Bayer Yaz, Yasmin Blood Clot Lawsuit Settlements Stand at $142 Million

Bayer Yaz, Yasmin Blood Clot Lawsuit Settlements Stand at $142 Million Bayer AG reported yesterday that it continues to settle Yaz and Yasmin birth control pill lawsuits. According to a report from Bloomberg News, the company said in its latest Stockholder Newsletter that it has settled 651 Yaz and Yasmin blood clot lawsuits for a total of $142 million. The average settlement amounts to around $218,000.

“Bayer is only settling claims in the U.S. for venous clot injuries (deep vein thrombosis or pulmonary embolism) after a case specific analysis of medical records,” the company said in the report.

Bayer faces roughly 11,900 lawsuits filed by some 14,000 plaintiffs alleging Yaz and Yasmin caused serious side effects, including blood clots and gallbladder disease. Just two weeks ago, an analyst with JPMorgan Chase & Co. predicted Bayer would end up spending around $2.65 billion to settle Yaz and Yasmin lawsuits. According to Bloomberg, the company has said about half of the lawsuit involve blood clots. A lawyer representing plaintiffs told Bloomberg that at this point, the company does not anticipate settling any gallbladder cases.

Yaz and Yasmin Background

Yaz and Yasmin birth control pills are made with a synthetic form of progestin called drospirenone. According to Bloomberg, Yasmin was the No. 4 oral contraceptive in the U.S. in 2011, with 4.6 percent of the market as of September. Bayer’s contraceptives generated $1.58 billion in sales in 2010, making them the drugmaker’s biggest-selling drugs after Betaseron, a multiple sclerosis medication.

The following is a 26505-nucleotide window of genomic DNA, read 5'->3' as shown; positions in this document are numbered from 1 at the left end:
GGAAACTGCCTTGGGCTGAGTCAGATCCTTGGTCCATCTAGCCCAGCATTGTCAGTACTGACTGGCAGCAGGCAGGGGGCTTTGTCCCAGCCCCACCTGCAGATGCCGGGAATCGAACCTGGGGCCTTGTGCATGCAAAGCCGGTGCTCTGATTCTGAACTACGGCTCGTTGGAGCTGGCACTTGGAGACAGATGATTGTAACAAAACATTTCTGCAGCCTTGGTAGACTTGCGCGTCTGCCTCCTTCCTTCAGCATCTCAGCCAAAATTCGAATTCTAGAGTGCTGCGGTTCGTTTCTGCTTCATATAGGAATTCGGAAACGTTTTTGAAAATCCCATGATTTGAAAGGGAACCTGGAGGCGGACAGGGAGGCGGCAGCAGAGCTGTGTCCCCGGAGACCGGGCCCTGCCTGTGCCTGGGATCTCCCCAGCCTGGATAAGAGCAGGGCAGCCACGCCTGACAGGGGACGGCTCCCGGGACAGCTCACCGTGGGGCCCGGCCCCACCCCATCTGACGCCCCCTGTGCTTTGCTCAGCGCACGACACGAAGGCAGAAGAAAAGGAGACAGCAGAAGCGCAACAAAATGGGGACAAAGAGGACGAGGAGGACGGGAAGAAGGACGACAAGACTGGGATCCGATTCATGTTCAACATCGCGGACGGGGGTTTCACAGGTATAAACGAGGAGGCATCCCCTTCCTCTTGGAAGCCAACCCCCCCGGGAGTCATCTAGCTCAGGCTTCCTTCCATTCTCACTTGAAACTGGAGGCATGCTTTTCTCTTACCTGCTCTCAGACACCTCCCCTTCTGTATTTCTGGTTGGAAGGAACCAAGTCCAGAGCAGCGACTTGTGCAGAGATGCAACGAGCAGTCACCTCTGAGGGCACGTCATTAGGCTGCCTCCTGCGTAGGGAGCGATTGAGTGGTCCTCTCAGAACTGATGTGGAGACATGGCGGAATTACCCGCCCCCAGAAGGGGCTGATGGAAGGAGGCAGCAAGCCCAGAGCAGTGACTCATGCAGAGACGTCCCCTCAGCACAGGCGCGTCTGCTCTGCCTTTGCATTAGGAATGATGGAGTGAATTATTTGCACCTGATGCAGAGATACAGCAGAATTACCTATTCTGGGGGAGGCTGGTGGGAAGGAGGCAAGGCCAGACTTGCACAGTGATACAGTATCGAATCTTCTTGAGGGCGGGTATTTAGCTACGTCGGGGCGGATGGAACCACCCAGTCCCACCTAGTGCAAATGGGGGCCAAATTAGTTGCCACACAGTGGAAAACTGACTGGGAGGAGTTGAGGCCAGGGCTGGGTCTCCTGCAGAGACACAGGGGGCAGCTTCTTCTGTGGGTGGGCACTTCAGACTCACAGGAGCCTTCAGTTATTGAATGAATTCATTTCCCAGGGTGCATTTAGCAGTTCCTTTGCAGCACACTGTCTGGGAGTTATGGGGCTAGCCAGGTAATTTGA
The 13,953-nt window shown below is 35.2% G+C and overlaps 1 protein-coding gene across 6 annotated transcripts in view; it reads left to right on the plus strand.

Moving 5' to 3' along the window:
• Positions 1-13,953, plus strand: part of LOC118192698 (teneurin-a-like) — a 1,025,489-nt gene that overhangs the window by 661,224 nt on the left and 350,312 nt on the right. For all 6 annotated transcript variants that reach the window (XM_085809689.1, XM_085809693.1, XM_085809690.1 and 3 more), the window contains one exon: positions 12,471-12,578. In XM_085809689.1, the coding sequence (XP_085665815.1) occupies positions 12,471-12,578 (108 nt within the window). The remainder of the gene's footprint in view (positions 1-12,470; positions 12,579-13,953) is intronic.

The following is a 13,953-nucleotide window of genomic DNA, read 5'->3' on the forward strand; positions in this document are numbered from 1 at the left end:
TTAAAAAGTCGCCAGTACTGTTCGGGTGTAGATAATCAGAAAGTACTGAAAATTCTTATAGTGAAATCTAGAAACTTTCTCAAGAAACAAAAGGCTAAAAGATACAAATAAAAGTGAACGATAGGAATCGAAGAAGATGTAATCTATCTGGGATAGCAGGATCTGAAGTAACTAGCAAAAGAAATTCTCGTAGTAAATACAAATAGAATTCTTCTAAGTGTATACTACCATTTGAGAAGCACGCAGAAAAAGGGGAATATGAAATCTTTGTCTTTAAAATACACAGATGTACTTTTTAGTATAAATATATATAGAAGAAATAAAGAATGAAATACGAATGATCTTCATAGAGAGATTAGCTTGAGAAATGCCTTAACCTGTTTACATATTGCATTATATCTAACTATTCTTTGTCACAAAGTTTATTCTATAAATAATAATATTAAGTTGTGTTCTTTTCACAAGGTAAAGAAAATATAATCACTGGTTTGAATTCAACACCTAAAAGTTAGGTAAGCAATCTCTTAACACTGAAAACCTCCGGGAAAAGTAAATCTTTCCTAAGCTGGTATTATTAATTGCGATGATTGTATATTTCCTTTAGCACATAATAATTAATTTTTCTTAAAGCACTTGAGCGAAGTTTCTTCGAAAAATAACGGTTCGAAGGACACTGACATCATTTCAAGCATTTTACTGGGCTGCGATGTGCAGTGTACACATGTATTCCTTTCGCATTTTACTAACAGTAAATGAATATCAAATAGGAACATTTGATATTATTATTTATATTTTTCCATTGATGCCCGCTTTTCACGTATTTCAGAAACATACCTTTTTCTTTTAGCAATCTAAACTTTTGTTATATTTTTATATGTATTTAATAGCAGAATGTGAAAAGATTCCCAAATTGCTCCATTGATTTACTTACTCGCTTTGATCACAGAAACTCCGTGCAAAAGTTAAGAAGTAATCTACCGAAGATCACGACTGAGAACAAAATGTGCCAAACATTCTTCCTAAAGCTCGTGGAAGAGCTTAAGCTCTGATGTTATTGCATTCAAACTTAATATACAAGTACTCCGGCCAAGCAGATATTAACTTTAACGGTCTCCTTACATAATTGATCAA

Earlier this month, the U.S. Food & Drug Administration (FDA) announced that the labels for Yaz, Yasmin and other drospirenone birth control pills would be updated to provide stronger information regarding their blood clot risks. The new label information will state that that some studies reviewed by the FDA reported as high as a three-fold increase in the risk of blood clots, whereas other studies found no additional risk of blood clots with drospirenone-containing products. The modified label will also include a summary of the previously released results of an FDA-funded study of the blood clot risk. That study, released last fall, found that drospirenone-containing birth control pills were associated with a 1.5-fold increase in the risk of blood clots, compared to those made with other progestins, the FDA said.

Yaz and Yasmin Lawsuits

The majority of Yaz and Yasmin lawsuits are being overseen by Judge David Herndon in a multidistrict litigation currently underway in the U.S. District Court for the Southern District of Illinois. Plaintiffs in Yaz and Yasmin lawsuits allege the drugs caused a variety of dangerous side effects, including:

  • Blood clots
  • Deep Vein Thrombosis
  • Pulmonary Embolism
  • Strokes
  • Heart Attacks
  • Gallbladder problem
  • Death

Late last year, the first bellwether trials, or test cases, scheduled to start in that litigation were postponed indefinitely. Judge Herndon, at the behest of Bayer, instead ordered the parties to begin settlement negotiations, and appointed a special master, George Washington law professor Stephen Saltzburg, to mediate.

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